Monday, January 2, 2012

Dystopian vs. Post-apocalyptic

So, 2011 has come and gone, and we welcome in 2012 with hopes and dreams and the excitement of all the cool books coming out this year. The blogging world has been awash with these lists of "must-have" books of 2012, making me realize two things.

1. There are a LOT of dystopian and post-apocalyptic novels coming out this year.

2. There are a LOT of people who think they are one and the same.


And, since I myself have a post-apocalyptic vampire novel coming out in 2012, I thought I would try to clear things up. Post-apocalyptic and dystopian are not the same. They are two different beasts; though they have similar qualities, it is wrong to lump them together. Here are my thoughts on why:


DYSTOPIAN

Dystopian has been the popular term of late, the catch-phrase for all novels that feature a futuristic society, a world-ending event, survivors fighting against horrific conditions, etc. However, a dystopian novel is about a SOCIETY where something has gone terribly wrong. Many times, the society's evil and corruption is portrayed as normal, as in the Hunger Games where Tribute Day was a day of celebration. Other times, the evil is hidden, though there are always hints just below the perfectly groomed facade. Dystopian is the opposite of Utopian, where society IS perfect and everyone is happy, except the utopian society almost always turns out to be dystopian, because a perfect society would make for a very boring book.

Dystopian and post-apocalyptic can be easily confused, because a dystopian society usually rises from the ashes of a post-apocalyptic event. However, a dystopian novel's focus is on the society, and everything wrong with it, rather then the event itself.

Examples of Dystopian novels: The Hunger Games, 1984, Matched, Uglies

























POST-APOCALYPTIC

A post-apocalyptic novel, on the other hand, is about a world-changing, cataclysmic event: floods, zombies, the super flu, earthquakes, solar flares, the moon falling out of alignment, etc. The event could have already happened, or is in the process of happening, but post-apocalyptic novels are about the survivors and how they deal with this new, deadly world. It could even have hints of dystopian in it, as new societies emerge from the remains of civilization. But a Post-apocalyptic novel is about the survivors, and everything they face after the world ends.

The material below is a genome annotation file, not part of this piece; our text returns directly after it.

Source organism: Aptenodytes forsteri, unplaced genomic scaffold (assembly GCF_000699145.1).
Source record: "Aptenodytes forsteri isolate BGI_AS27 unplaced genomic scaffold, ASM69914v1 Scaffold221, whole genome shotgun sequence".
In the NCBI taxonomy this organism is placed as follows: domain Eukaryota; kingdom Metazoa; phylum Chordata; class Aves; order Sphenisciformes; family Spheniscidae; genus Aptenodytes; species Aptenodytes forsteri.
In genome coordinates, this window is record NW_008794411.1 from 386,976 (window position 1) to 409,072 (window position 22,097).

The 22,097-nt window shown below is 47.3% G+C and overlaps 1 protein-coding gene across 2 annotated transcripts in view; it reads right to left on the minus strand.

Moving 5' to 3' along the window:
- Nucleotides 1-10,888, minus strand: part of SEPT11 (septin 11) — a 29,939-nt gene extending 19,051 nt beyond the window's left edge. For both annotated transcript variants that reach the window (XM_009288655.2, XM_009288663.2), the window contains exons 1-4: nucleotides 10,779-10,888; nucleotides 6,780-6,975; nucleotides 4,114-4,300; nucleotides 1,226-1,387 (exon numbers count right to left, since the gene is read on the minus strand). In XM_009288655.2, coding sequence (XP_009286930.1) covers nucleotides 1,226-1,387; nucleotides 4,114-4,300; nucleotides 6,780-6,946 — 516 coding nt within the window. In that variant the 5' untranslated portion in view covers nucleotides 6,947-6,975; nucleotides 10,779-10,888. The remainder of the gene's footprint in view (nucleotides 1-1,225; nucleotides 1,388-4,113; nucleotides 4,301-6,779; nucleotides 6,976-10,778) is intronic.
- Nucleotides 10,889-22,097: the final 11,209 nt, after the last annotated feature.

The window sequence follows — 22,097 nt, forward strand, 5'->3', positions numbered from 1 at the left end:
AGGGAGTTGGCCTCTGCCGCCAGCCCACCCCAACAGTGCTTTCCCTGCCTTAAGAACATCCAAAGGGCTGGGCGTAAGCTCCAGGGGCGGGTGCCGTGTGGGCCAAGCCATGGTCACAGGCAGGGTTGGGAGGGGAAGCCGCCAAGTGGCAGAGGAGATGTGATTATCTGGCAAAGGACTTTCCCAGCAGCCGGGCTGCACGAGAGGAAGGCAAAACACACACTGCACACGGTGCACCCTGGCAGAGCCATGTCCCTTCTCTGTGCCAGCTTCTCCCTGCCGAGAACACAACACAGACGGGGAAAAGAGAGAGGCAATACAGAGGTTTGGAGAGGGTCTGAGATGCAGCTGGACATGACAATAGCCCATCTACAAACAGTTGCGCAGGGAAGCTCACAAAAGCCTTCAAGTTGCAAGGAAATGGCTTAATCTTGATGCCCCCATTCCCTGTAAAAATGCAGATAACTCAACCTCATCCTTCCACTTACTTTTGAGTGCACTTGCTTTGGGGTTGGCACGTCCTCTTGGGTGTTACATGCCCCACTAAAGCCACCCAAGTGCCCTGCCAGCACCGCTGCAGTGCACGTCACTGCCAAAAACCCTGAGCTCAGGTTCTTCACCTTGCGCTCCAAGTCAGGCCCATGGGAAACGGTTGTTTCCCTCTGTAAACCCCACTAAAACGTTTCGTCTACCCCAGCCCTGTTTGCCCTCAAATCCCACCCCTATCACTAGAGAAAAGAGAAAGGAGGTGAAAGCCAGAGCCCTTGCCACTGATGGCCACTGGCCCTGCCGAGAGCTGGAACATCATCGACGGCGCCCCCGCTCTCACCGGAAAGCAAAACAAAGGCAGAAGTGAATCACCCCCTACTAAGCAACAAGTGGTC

Examples of Post-apocalyptic novels: The Road, Life as we Knew it, The Stand, Ashes Ashes.


























Is it possible for a novel to be both? Yes, absolutely. The Forest of Hands and Teeth by Carrie Ryan comes to mind. Clearly, the world has fallen to the zombie apocalypse, but the novel is also about the village and the society surrounded by the forest. So there are crossovers. But I wanted to point out the differences between dystopian and post-apocalyptic, because they are not the same. So when you do get that book you've been dying to read, you'll know what to call it. ;)

Note that this is just one person's opinion on the matter. Feel free to discuss or argue the point in the comments, though please keep it clean. I am in no way an authority on all things dystopian/post-apocalyptic; this is just my understanding of the differences between them.

31 comments:

  1. Ooooh. Ok. I understand now. lol thanks for explaining!!

    ReplyDelete
  2. Very true! I'm glad you pointed this out; it's good for people to know not just the difference, but what they even mean-- it seems lots of people tend to label everything "dystopian," even if it's not!

    ReplyDelete
  3. I want to write a dystopian novel.. I love the idea of being completely without anything but organic materials and the Earth.. it's so awesome! Oh, and I love you Julie! :D

    ReplyDelete
  4. Now I understand. Thanks Julie! :D

    ReplyDelete
  5. I actually knew the difference between the two, but I'm really glad you explained it anyway. I think it's a very excellent explanation of the differences of the two with good examples of both types. Then you go a step further and give examples of both in one book! Awesome.